Understanding Dementia


Dementia is a general term which refers to a range of brain conditions that are marked by cognitive impairment. Conditions generally include forgetfulness and cognitive decline.

There are several different types of dementia. These types have different causes, different symptoms, and different treatments. Below we discuss the five most common types of dementia, together they make up about 95% of all cases of dementia. Alzheimer’s disease is the most common and accounts for about 70% of all dementia cases.

Alzheimer’s Disease

Responsible for 70% of all dementia.



Alzheimer’s disease is the most common form of dementia. Alzheimer’s disease is believed to be caused by harmful protein fragments- plaques and tangles - building up in the brain. These build-ups slowly damage neurons and the brain’s ability to function. Alzheimer’s disease is a slowly progressive brain disease that begins years prior to the appearance of symptoms.

Learn More: What is Alzheimer's Disease?


Differentiating Symptoms

Symptoms of Alzheimer’s disease include difficulty recalling past and recent events, confusion, depression, apathy, and difficulty communicating.

Learn More: Normal Memory Loss or Alzheimer's Disease?


Vascular Dementia

Responsible for 10% of all dementia. 



Vascular dementia occurs when inadequate blood flow causes damage to the brain. Vascular dementia most commonly occurs after traumatic brain injuries or blood flow blockages to the brain, especially after a stroke.


Differentiating Symptoms

Vascular dementia is distinguished from Alzheimer’s disease as initial symptoms often include difficulty with cognition, as opposed to memory loss. Difficulty with cognition is often seen as trouble planning, organizing, or making decisions.


A major indicator of a vascular dementia is sudden and dramatic loss in brain functioning after a stroke or injury. Vascular dementia can often be detected by brain scans.

Learn More: Mayo Clinic - Vascular Dementia


Parkinson’s Disease

Responsible for 5% of all dementia.



Parkinson’s is caused by abnormal microscopic deposits in the brain composed mainly of a protein called alpha-synuclein. The normal functioning of alpha-synuclein is not yet known.

Parkinson’s disease begins damaging the brain in an area of the brain responsible for movement, a factor which explains the tremors commonly associated with Parkinson’s disease.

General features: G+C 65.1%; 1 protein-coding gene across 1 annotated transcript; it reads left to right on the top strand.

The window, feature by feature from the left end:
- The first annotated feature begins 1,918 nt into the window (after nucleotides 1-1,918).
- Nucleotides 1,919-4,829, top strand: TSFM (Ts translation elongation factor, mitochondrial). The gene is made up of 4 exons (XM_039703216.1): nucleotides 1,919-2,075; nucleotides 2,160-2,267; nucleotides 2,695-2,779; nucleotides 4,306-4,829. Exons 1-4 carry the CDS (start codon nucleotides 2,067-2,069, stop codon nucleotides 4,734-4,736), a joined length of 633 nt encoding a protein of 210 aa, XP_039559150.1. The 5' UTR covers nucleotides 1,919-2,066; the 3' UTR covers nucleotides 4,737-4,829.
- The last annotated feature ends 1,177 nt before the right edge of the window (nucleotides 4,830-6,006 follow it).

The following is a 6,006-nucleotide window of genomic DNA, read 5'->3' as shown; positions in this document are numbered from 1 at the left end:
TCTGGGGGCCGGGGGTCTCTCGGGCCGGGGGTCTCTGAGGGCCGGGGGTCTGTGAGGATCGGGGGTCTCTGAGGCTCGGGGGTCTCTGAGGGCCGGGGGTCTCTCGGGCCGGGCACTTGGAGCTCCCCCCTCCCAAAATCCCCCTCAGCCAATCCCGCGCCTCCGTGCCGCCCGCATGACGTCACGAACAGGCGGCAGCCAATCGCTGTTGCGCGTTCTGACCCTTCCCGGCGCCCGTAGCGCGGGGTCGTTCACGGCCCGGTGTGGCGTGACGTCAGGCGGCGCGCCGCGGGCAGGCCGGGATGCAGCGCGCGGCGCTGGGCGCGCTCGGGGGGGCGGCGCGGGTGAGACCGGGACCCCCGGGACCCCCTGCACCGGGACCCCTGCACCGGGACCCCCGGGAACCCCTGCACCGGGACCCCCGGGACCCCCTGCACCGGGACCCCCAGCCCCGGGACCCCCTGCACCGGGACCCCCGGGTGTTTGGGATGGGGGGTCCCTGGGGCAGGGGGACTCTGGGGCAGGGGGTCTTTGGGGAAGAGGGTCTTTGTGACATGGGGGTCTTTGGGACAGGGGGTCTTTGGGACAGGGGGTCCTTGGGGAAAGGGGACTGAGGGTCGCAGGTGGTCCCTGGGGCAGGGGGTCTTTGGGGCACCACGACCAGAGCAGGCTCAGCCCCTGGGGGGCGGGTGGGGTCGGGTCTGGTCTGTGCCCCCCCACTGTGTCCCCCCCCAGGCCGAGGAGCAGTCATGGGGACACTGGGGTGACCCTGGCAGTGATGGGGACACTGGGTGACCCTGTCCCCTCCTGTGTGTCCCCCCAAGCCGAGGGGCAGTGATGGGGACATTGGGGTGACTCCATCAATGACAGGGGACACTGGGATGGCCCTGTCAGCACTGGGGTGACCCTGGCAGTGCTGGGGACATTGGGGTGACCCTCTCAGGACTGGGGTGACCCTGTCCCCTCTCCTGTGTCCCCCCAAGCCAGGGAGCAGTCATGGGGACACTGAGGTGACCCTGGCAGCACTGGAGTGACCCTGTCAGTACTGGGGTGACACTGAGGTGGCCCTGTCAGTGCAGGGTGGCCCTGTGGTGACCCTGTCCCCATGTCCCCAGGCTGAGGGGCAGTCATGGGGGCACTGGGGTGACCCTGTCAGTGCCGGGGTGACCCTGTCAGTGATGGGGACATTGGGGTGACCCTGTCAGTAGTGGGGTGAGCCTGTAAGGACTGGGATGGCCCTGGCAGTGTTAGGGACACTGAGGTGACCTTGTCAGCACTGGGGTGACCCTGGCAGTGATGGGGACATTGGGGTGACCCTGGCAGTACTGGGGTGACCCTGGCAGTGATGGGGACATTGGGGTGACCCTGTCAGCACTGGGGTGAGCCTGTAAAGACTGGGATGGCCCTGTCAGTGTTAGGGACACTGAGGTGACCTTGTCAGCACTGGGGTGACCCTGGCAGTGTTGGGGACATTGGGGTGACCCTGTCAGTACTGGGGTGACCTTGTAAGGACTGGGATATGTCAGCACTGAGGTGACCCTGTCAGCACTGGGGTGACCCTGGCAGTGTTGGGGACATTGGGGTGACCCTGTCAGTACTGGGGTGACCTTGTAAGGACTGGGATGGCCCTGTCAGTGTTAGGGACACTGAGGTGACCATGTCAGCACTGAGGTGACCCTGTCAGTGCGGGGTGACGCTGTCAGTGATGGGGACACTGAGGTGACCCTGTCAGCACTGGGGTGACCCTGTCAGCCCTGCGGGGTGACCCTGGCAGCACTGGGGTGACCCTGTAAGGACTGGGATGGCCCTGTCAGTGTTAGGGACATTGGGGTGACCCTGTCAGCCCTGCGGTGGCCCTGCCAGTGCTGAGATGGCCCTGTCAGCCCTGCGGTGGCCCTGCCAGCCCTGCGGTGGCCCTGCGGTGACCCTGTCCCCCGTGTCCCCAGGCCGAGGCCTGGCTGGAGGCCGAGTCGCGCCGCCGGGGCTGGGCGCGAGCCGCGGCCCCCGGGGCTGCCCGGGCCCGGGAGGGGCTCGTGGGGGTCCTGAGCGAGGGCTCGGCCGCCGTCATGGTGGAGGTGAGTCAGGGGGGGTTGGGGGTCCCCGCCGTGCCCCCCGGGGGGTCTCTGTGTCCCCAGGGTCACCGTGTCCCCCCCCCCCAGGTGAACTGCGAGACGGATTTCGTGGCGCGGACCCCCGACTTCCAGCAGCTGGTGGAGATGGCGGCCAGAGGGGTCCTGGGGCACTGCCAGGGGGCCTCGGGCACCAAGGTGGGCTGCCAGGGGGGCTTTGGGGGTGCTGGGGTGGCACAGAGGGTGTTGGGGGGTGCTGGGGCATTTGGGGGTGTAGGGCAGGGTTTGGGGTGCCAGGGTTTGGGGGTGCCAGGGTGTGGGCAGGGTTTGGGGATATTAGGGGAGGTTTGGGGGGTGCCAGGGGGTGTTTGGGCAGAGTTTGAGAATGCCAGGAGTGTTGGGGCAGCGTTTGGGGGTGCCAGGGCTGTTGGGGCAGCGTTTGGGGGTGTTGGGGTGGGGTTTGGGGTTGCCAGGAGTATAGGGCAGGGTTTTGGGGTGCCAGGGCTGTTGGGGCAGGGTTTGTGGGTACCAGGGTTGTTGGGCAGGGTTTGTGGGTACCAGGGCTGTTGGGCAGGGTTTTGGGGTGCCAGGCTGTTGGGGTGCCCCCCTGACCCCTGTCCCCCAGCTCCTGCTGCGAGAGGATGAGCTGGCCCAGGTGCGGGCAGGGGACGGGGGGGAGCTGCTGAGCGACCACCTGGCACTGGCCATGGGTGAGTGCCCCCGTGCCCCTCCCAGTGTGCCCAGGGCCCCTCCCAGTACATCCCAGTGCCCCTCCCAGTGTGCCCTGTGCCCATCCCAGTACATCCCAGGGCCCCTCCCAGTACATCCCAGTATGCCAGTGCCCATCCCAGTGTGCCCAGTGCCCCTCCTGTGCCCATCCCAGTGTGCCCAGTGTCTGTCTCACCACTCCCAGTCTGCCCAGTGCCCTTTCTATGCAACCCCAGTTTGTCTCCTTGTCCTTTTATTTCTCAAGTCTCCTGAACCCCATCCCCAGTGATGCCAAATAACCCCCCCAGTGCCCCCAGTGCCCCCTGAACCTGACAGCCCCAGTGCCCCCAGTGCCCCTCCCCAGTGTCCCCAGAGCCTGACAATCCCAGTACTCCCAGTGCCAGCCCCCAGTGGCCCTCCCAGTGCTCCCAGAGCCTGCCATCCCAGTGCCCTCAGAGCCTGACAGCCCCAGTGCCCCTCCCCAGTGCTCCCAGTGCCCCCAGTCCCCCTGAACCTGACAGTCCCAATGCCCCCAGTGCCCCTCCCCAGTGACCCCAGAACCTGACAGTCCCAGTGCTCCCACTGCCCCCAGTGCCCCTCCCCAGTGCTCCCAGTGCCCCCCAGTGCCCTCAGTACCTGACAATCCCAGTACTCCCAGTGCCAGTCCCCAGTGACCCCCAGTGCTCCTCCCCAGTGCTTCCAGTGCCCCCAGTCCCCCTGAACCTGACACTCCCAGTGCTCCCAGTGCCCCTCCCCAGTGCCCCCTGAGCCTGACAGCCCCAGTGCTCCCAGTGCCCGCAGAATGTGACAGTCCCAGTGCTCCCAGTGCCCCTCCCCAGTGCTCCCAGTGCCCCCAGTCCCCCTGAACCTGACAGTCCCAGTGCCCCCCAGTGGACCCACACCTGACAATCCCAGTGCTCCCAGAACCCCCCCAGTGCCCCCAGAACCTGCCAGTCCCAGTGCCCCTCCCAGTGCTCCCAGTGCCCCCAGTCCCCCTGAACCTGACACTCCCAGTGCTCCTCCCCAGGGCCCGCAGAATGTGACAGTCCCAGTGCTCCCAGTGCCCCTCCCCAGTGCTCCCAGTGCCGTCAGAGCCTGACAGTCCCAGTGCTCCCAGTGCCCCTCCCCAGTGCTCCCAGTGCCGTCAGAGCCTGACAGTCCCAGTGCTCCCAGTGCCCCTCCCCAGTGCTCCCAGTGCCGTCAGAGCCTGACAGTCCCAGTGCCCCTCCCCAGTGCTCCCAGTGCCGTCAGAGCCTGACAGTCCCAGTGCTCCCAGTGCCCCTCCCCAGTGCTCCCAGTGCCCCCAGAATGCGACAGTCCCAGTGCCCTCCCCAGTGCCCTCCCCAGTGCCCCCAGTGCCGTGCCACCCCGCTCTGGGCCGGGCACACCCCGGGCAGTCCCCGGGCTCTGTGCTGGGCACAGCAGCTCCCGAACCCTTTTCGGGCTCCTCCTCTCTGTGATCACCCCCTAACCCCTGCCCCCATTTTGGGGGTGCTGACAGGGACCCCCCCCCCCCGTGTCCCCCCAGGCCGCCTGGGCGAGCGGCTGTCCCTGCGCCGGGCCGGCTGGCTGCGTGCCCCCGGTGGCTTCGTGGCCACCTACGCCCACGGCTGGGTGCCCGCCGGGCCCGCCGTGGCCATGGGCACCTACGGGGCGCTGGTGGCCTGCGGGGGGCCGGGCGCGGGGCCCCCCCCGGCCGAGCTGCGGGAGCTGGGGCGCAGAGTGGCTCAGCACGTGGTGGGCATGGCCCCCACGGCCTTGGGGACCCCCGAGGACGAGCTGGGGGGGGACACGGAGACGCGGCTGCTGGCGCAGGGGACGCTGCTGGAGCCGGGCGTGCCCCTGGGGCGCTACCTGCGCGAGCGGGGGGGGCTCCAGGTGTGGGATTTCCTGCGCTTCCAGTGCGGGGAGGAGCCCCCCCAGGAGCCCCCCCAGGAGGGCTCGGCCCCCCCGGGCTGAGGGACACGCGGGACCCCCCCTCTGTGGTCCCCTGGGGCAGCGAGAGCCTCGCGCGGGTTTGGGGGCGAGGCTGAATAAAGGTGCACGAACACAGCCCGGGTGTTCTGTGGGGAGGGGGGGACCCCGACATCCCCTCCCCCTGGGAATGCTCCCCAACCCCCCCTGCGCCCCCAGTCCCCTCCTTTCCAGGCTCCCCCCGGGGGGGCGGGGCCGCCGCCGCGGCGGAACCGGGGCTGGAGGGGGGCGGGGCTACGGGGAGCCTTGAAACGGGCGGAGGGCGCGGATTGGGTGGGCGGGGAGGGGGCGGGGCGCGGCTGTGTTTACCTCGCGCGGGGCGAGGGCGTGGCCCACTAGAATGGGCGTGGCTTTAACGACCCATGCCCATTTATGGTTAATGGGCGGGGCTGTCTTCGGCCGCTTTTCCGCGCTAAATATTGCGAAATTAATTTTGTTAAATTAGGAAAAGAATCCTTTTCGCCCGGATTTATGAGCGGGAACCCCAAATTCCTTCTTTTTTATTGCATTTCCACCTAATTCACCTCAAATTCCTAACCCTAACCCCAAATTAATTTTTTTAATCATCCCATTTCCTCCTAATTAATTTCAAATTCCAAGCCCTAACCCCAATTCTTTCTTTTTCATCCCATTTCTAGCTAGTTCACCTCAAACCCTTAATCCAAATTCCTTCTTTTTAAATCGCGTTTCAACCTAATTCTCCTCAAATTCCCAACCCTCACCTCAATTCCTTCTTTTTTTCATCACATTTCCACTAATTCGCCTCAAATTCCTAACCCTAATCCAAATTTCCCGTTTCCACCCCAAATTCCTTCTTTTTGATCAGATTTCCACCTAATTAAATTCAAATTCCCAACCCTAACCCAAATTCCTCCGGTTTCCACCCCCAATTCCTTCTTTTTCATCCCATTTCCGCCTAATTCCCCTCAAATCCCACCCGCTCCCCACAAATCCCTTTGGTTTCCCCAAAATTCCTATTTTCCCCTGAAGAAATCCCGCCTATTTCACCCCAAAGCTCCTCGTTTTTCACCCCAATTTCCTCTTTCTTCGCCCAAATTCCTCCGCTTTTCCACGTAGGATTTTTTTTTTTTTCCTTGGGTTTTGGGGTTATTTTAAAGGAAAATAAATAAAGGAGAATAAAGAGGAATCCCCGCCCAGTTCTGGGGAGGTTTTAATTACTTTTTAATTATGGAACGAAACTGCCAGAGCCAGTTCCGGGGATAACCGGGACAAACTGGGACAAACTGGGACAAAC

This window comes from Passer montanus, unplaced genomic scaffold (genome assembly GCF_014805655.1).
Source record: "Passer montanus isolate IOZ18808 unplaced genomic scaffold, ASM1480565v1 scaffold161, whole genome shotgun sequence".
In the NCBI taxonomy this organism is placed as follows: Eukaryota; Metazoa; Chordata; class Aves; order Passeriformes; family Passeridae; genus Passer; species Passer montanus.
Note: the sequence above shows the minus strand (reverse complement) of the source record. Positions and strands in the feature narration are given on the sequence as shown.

Differentiating Factors

The most distinguishing identifier of Parkinson’s disease is that physical symptoms appear prior to mental symptoms. Physical symptoms, such as tremors and difficulty with hand coordination, will appear before mental symptoms like memory or cognition loss.


An example of these tremors are shown in the following video:

Tremor Disorder or Parkinson's?


Learn More: Parkinson's Foundation


Dementia with Lewy Bodies

Responsible for for under 5% of all dementia.



Dementia with Lewy bodies is caused by abnormal deposits of the protein alpha-synuclein. Lewy bodies are the term given to the deposits of alpha-synuclein. The main symptoms of dementia with Lewy Bodies are similar to Alzheimer’s, including memory loss and difficulty with cognition.


Differentiating Factors

Dementia with Lewy bodies is different from other dementia in that individuals are more likely to suffer from sleep disturbances, visual hallucinations, and muscle rigidity. It’s possibly to detect dementia with Lewy bodies by brain scans.


Learn More: Lewy Body Dementia Association

Normal Pressure Hydrocephalus

Responsible for less than 5% of all dementia.



Normal pressure hydrocephalus (NPH) occurs when excessive brain and spinal fluid accumulate in the brain. The buildup of fluid causes a significant increase in pressure in the brain, damaging neurological tissue and impairing mental ability.


Differentiating Symptoms

The main causes of NPH are unknown, however major causes include brain hemorrhages and brain infections. The distinguishing symptoms of normal pressure hydrocephalus include loss of bladder control and a type of difficulty walking described as “magnetic feet.” While walking it appears as if the individual’s feet are stuck to the ground. The excessive fluid characteristic of normal pressure hydrocephalus can be detected with an MRI scan.

Learn More: Hydrocephalus Association


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